While most ESG strategies across the range of institutional, wholesale and retail investors remain active, over the past three years that has been rapid growth in passive ESG-influenced funds, both in their number and assets, according to Morningstar. Europe remains the biggest such market but the US, historically slow to adopt ESG funds, has grown at twice the pace. For the rest of the world, Australia is second only to China in assets. New Zealand is sixth.
In its 44-page report Morningstar identifies 534 index-tracking – passive – sustainable or ESG-influenced funds out of a total universe of 3,432 sustainable funds around the world. But there appear to be plenty of “runway” left for passive ESG funds. For instance, passive ESG funds make up only 12 per cent of all ESG funds, while passive funds in general make up 24 per cent of the overall market.
The 17 Australian passive sustainable funds totalled US$3.6 billion in assets as of June, following a surge in 2018 and a quieter year in 2019. Examining the most recent entrants to the list, Vanguard launched an ETF and an unlisted fund each in the equity and fixed-income segments during 2018, while VanEck came out with a sustainable equity ETF in the same year.
With nine offerings for investors, Vanguard is by far the largest provider of Australian passive sustainable funds with a market share of 65 per cent. These nine are all in the ‘exclusion-only’ category. The remaining eight offerings all belong to the ‘Broad ESG group’ − three funds provided by BetaShares, two by VanEck, and one fund each by BlackRock (iShares), Russell, and State Street.
The 534 sustainable passive funds represent US$250 billion in assets, with both their number and the assets under management doubling over the past three years since the last survey. Europe accounts for more than 75 per cent of the assets and the US, 20 per cent.
While New Zealand is ranked sixth in the world ex-Europe and the US for passive ESG-style funds, it has only one provider, SmartShares, which entered the space in 2017. It has US$99 million in sustainable assets at the end of June. In 2019, the manager launched five new ETFs for sustainable investing, which use an exclusion-only process.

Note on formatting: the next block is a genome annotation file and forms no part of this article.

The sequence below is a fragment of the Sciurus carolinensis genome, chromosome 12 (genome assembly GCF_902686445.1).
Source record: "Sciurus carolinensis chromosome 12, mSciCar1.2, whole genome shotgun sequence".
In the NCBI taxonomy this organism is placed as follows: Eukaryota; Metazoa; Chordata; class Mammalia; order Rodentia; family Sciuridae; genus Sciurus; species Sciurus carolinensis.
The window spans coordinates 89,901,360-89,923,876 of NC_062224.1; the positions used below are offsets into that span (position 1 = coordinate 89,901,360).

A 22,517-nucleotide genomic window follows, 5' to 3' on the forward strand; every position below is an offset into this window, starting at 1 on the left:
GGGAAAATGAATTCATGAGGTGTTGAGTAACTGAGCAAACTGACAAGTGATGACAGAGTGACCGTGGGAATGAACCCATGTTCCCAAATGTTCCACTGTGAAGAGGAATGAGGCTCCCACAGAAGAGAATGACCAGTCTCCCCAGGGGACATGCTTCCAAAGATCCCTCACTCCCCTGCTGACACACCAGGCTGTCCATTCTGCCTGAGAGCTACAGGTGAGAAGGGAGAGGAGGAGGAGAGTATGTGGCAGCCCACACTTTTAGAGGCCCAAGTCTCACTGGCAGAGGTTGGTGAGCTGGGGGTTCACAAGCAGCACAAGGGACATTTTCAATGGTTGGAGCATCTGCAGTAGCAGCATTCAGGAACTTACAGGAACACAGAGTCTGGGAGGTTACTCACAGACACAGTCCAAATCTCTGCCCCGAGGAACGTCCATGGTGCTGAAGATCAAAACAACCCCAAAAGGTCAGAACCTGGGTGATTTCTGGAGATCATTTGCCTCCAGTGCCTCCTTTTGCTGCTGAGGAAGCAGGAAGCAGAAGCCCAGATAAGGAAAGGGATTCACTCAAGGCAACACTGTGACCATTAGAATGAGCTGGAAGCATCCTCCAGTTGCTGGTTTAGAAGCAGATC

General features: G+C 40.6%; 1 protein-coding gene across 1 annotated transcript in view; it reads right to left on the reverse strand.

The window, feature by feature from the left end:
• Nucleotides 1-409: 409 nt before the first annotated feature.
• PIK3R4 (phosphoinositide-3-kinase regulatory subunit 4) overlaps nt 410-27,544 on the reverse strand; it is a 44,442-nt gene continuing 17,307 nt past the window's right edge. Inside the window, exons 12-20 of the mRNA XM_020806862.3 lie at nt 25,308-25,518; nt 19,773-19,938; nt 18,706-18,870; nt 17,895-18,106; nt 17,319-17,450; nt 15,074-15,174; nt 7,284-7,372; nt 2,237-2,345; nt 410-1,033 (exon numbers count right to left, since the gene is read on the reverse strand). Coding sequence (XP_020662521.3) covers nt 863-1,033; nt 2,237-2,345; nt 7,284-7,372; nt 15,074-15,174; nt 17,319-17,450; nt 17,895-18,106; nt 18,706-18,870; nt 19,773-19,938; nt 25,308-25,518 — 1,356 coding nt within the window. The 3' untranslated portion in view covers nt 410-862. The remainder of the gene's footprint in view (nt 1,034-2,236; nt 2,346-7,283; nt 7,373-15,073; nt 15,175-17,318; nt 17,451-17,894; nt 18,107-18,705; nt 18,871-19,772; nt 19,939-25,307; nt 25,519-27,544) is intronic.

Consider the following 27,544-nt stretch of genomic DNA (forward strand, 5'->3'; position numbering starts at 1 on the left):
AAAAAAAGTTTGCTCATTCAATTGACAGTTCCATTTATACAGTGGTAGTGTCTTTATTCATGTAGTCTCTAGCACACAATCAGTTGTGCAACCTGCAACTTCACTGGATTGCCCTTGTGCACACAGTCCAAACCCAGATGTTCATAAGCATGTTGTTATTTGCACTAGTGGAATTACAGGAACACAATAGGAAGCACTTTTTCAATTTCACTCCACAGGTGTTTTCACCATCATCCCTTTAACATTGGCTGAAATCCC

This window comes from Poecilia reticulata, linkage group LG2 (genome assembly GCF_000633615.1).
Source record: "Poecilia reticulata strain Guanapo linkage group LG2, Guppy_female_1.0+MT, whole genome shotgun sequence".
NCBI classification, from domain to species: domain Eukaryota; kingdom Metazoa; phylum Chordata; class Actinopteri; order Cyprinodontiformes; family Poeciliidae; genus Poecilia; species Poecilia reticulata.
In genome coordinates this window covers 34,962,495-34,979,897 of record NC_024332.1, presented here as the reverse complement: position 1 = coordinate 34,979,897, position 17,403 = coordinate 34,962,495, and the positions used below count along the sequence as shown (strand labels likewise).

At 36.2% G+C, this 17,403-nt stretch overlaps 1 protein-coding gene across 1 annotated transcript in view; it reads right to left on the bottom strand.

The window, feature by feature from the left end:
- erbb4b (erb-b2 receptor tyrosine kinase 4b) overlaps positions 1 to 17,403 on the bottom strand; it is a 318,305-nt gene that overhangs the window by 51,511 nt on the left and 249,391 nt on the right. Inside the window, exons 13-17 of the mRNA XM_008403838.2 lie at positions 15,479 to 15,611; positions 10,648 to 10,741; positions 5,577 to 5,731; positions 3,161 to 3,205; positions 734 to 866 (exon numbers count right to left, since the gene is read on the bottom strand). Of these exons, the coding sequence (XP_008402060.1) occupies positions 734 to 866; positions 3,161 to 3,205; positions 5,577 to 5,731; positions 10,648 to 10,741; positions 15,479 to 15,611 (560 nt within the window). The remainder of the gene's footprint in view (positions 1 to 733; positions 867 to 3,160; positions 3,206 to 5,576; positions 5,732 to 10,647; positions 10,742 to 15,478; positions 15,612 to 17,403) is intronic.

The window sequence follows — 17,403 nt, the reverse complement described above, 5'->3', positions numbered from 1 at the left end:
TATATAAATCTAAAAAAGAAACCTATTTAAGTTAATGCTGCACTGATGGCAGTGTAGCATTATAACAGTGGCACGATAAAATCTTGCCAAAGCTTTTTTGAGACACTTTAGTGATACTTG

Tim Murphy, Morningstar’s director of manager research for Asia Pacific, said the research house had dedicated a lot of resources to ESG over recent years. It had become a shareholder in Sustainalytics, a global data provider, which had been feeding Morningstar’s ESG ratings since 2016, and bought the rest of the firm just recently. One of the complexities in studying ESG is the broad range of what people consider should be included in the definition. “That spectrum creates a lot of choice and lots of work for asset owners and consultants like us,” he said. “There is really no one answer to it. Different people have different values.”
Record launches saw the global menu swell. The total number of sustainable passive funds available to investors globally more than tripled over the trailing five years to the end of June 2020. New fund launches reached a record 98 over 2019, and with 84 new entrants in the first half of 2020, this is likely to be eclipsed again. But the vast majority remain equity funds. Fixed income remains under cultivated. For all the growth in global assets, the development of the passive sustainable fixed-income space remains at an embryonic stage, particularly outside of Europe. Fees tend to be higher for passive ESG funds in most markets. But the report predicts that, should global inflows continue to rise, “we will be sure to see increased price competition as providers vie for assets”.
The age-old passive-versus-active debate is probably more acute when it concerns ESG. Two reasons for this is that it is not easy to differentiate between the various indices covering the space. Most the funds identified in the report are “exclusion only”, or use only negative screens, whereas most active managers have positive screens too. Some active managers go further and add an element of “impact investing” into their mix. Furthermore, the trend for active managers with either an integrated approach across portfolios or separate ESG strategies or funds is to actively engage with the companies they are analysing or already invest in (see separate report on Martin Currie this edition).
Morningstar says: The opacity of some ESG metrics can mean the true reasons for inclusion or exclusion are still tricky to ascertain. Some believe that, in its purest form, sustainable investment is only implementable by active managers. In some ways, the rigid nature of passive investing does not lend itself to the nuanced world of ESG. For example, liquidity constraints mean that passive strategies must steer clear of smaller, often more impactful, companies. Those seeking the most ESG impact might expect a level of engagement between fund management and portfolio company not possible in a passive wrapper.”
Murphy said that some asset owners might choose to have a systematic process but also an investment committee to oversee it and perhaps add a subjective input. But the opacity and complexities were not holding back the sector’s growth, he said.